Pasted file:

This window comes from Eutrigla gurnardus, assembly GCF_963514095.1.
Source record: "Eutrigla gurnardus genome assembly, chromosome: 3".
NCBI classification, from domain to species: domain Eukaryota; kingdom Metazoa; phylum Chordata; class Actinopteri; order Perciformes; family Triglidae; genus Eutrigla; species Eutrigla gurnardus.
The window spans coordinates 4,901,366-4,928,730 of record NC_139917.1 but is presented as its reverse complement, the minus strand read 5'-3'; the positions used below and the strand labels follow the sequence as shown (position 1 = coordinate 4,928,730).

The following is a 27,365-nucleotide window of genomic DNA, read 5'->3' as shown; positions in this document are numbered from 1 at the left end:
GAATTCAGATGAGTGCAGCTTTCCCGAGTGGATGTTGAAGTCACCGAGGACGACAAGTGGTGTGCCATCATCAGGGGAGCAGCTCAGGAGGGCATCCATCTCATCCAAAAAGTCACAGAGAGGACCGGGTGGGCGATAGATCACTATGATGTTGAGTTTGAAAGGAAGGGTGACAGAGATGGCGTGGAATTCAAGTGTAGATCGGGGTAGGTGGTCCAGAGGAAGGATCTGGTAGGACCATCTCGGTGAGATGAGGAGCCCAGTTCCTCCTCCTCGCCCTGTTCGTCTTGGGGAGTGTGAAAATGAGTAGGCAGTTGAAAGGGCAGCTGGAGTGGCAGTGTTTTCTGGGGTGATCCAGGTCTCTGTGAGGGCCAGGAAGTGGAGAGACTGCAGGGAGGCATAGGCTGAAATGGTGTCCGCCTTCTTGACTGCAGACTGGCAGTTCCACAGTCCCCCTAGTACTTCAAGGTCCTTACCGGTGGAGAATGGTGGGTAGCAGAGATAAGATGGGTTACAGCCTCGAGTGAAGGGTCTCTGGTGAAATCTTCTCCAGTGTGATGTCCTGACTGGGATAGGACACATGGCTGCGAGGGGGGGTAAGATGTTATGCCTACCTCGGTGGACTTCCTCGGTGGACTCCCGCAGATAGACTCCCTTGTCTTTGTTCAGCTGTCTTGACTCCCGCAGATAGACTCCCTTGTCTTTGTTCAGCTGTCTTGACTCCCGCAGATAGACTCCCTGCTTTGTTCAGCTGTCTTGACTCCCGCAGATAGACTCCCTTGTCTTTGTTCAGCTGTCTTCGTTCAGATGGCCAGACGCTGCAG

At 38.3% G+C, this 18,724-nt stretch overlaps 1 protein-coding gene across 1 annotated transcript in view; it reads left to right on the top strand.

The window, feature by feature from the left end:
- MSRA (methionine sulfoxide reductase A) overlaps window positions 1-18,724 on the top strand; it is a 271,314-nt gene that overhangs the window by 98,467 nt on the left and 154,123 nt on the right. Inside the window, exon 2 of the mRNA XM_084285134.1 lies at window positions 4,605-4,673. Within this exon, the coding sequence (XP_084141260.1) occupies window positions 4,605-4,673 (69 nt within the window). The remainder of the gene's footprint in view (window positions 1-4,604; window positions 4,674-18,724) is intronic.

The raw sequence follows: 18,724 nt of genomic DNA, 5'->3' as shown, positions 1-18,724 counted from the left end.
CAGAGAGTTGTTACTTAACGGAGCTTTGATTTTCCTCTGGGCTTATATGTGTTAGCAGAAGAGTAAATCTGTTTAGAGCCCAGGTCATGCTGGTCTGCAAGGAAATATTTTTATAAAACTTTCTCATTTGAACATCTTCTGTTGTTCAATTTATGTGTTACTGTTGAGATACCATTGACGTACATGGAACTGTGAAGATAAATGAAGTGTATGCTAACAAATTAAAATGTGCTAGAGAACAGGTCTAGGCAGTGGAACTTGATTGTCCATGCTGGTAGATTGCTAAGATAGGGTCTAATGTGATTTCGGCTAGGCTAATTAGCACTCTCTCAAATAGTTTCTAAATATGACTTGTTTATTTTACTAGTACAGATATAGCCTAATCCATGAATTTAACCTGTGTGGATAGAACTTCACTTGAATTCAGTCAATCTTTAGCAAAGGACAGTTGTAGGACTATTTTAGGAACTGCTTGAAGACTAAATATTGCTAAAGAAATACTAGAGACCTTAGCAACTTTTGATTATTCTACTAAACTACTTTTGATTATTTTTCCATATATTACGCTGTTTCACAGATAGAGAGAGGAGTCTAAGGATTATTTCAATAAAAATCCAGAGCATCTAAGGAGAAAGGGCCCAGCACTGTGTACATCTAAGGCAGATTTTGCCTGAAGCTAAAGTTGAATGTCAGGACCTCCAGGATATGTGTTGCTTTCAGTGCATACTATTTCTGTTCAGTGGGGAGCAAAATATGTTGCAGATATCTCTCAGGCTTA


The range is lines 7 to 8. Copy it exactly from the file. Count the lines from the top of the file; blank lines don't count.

At 38.3% G+C, this 18,724-nt stretch overlaps 1 protein-coding gene across 1 annotated transcript in view; it reads left to right on the top strand.

The window, feature by feature from the left end: